Agencies

[Federal Register Volume 81, Number 80 (Tuesday, April 26, 2016)]
[Notices]
[Pages 24598-24602]
From the Federal Register Online via the Government Publishing Office [www.gpo.gov]
[FR Doc No: 2016-09734]


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ENVIRONMENTAL PROTECTION AGENCY

[EPA-HQ-OW-2016-0150; FRL-9945-67-OW]


General Permit for Ocean Disposal of Marine Mammal Carcasses

AGENCY: Environmental Protection Agency (EPA).

ACTION: Notice of availability of proposed general permit.

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SUMMARY: The Environmental Protection Agency (EPA) proposes to issue a 
general permit to authorize any officer, employee, agent, department, 
agency, or instrumentality of federal, state, tribal, or local unit of 
government, as well as any Marine Mammal Health and Stranding Response 
Program (MMHSRP) Stranding Agreement Holder, and any Alaska Native 
subsistence user to transport from the United States and dispose of 
marine mammal carcasses in ocean waters. EPA's purpose in proposing a 
general permit is to expedite required authorizations that otherwise 
currently require the issuance of an emergency permit for the ocean 
disposal of marine mammal carcasses. EPA also proposes permit terms 
that would apply for at sea disposal of marine mammal carcasses 
generally by governmental entities (and MMHSRP Agreement Holders), as 
well as by Alaska Native subsistence users based on circumstances 
specific to the remote locations of such disposals. The EPA invites 
public comment on all aspects of this proposed general permit.

DATES: Comments must be received on or before June 27, 2016.

ADDRESSES: Submit your comments, identified by Docket ID No. EPA-HQ-OW-
2016-0150, to the Federal eRulemaking Portal: http://www.regulations.gov. Follow the online instructions for submitting 
comments. Once submitted, comments cannot be edited or withdrawn. The 
EPA may publish any comment received to its public docket. Do not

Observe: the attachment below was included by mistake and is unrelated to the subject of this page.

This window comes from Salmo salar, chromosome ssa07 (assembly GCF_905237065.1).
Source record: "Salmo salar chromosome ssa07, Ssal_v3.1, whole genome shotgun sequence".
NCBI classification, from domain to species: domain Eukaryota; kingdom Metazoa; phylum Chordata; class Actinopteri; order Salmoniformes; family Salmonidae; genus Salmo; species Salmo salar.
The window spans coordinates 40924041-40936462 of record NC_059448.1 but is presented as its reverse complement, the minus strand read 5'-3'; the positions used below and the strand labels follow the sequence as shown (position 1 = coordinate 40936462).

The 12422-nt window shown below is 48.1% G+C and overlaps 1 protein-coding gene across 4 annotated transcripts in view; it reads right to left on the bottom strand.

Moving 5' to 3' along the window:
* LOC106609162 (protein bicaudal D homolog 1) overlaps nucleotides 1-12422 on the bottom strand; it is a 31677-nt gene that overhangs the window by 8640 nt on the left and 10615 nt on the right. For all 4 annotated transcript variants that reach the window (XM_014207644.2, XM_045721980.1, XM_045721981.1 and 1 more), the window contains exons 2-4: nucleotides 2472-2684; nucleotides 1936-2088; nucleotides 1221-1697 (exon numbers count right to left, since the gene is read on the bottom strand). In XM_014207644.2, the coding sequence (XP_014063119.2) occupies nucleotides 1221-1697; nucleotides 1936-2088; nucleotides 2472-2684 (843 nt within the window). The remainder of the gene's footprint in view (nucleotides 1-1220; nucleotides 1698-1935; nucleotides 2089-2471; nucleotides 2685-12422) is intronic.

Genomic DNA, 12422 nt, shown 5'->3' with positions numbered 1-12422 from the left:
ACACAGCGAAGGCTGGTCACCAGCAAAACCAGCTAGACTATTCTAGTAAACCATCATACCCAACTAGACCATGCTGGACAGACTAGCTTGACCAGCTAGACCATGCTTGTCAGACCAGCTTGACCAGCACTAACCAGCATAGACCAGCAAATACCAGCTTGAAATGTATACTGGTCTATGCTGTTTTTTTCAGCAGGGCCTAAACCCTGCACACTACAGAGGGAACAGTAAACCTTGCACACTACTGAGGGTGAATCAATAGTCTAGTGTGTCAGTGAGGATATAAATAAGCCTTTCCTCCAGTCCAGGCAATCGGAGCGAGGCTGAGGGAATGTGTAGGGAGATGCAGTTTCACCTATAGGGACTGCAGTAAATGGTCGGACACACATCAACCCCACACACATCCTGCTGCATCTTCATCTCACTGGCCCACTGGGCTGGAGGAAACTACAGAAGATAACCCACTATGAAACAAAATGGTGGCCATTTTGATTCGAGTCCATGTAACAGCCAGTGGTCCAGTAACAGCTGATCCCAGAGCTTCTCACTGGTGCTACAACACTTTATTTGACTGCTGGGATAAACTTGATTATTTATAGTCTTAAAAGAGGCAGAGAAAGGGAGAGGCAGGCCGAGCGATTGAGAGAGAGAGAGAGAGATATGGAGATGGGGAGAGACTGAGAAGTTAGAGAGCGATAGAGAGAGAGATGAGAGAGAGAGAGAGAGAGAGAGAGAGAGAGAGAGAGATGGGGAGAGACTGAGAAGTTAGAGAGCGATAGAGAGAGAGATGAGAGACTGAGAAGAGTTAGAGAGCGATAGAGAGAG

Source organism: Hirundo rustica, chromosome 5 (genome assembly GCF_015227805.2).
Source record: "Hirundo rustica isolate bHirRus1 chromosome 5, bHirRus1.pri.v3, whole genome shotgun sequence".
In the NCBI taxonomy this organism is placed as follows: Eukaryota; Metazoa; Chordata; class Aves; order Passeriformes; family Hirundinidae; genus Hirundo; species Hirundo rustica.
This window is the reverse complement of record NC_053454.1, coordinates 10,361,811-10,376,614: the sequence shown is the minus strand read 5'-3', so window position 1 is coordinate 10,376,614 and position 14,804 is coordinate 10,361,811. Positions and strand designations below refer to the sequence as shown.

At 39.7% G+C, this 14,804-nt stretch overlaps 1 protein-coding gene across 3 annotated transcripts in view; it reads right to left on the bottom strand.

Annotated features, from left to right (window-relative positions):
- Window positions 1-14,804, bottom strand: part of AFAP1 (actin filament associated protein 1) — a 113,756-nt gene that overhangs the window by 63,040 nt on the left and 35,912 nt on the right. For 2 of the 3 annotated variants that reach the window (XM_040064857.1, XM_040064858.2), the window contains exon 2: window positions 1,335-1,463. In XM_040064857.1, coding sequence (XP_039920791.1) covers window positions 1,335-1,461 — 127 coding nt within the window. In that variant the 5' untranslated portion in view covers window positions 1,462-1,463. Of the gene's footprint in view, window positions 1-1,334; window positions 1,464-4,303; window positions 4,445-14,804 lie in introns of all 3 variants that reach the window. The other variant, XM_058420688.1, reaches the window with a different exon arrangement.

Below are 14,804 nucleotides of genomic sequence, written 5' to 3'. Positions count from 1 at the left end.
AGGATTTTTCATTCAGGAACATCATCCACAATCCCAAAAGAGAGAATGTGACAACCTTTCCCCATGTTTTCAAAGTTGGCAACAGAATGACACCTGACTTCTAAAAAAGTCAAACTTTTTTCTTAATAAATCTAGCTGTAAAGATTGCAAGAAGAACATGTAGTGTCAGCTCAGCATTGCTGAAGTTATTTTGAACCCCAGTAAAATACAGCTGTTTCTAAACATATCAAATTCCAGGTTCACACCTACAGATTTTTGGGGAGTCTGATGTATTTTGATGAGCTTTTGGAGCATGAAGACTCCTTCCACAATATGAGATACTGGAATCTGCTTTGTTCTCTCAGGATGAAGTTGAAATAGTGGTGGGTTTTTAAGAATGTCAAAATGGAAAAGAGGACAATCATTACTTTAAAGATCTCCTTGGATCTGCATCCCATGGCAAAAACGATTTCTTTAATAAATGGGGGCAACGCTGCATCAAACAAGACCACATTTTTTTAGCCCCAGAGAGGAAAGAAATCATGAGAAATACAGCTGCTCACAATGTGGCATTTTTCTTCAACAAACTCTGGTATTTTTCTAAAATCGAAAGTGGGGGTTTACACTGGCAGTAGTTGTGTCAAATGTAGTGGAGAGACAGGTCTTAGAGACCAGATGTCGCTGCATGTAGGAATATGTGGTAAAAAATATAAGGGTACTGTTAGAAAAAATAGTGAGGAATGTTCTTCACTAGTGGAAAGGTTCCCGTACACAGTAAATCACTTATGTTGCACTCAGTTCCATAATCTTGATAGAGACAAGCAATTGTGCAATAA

submit electronically any information you consider to be Confidential 
Business Information (CBI) or other information whose disclosure is 
restricted by statute. Multimedia submissions (audio, video, etc.) must 
be accompanied by a written comment. The written comment is considered 
the official comment and should include discussion of all points you 
wish to make. The EPA will generally not consider comments or comment 
contents located outside of the primary submission (i.e. on the web, 
cloud, or other file sharing system). For additional submission 
methods, the full EPA public comment policy, information about CBI or 
multimedia submissions, and general guidance on making effective 
comments, please visit http://www2.epa.gov/dockets/commenting-epa-dockets.

FOR FURTHER INFORMATION CONTACT: Brian Rappoli, Ocean and Coastal 
Protection Division, Office of Water, 4504T, Environmental Protection 
Agency, 1200 Pennsylvania Avenue NW., Washington, DC 20460; telephone 
number: 202-566-1548; fax number: 202-566-1546; email address: 
rappoli.brian@epa.gov.

SUPPLEMENTARY INFORMATION: 

I. General Information

A. Does this action apply to me?

    The proposed general permit would apply to any officer, employee, 
agent, department, agency, or instrumentality of federal, state, 
tribal, or local unit of government, as well as any MMHSRP Stranding 
Agreement Holder, and any Alaska Native subsistence user that 
transports from the United States and disposes of marine mammal 
carcasses in ocean waters.

B. What should I consider as I prepare my comments for EPA?

    1. Submitting CBI. Do not submit this information to EPA through 
www.regulations.gov or email. Clearly mark the part or all of the 
information that you claim to be CBI. For CBI information in a disk or 
CD ROM that you mail to EPA, mark the outside of the disk or CD ROM as